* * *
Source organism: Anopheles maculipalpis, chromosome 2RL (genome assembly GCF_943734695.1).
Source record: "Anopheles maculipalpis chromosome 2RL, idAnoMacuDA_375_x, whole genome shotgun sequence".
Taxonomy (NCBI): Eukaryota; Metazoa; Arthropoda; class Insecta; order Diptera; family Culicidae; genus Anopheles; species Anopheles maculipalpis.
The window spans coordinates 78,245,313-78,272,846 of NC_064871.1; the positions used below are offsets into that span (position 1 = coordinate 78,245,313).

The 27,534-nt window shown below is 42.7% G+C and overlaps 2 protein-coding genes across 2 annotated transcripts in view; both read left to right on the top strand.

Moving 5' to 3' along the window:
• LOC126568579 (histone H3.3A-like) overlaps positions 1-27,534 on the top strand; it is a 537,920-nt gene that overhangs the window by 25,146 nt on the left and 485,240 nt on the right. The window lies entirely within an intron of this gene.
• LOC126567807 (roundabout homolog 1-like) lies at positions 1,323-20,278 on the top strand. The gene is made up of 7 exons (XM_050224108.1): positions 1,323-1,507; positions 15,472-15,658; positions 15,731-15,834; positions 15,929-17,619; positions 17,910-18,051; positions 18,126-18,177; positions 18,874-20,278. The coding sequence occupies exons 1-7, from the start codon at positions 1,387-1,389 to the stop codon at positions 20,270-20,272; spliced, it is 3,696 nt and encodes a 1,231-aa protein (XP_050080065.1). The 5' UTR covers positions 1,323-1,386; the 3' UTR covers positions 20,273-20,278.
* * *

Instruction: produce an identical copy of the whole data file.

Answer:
Source organism: Anopheles maculipalpis, chromosome 2RL (genome assembly GCF_943734695.1).
Source record: "Anopheles maculipalpis chromosome 2RL, idAnoMacuDA_375_x, whole genome shotgun sequence".
Taxonomy (NCBI): Eukaryota; Metazoa; Arthropoda; class Insecta; order Diptera; family Culicidae; genus Anopheles; species Anopheles maculipalpis.
The window spans coordinates 78,245,313-78,272,846 of NC_064871.1; the positions used below are offsets into that span (position 1 = coordinate 78,245,313).

The 27,534-nt window shown below is 42.7% G+C and overlaps 2 protein-coding genes across 2 annotated transcripts in view; both read left to right on the top strand.

Moving 5' to 3' along the window:
• LOC126568579 (histone H3.3A-like) overlaps positions 1-27,534 on the top strand; it is a 537,920-nt gene that overhangs the window by 25,146 nt on the left and 485,240 nt on the right. The window lies entirely within an intron of this gene.
• LOC126567807 (roundabout homolog 1-like) lies at positions 1,323-20,278 on the top strand. The gene is made up of 7 exons (XM_050224108.1): positions 1,323-1,507; positions 15,472-15,658; positions 15,731-15,834; positions 15,929-17,619; positions 17,910-18,051; positions 18,126-18,177; positions 18,874-20,278. The coding sequence occupies exons 1-7, from the start codon at positions 1,387-1,389 to the stop codon at positions 20,270-20,272; spliced, it is 3,696 nt and encodes a 1,231-aa protein (XP_050080065.1). The 5' UTR covers positions 1,323-1,386; the 3' UTR covers positions 20,273-20,278.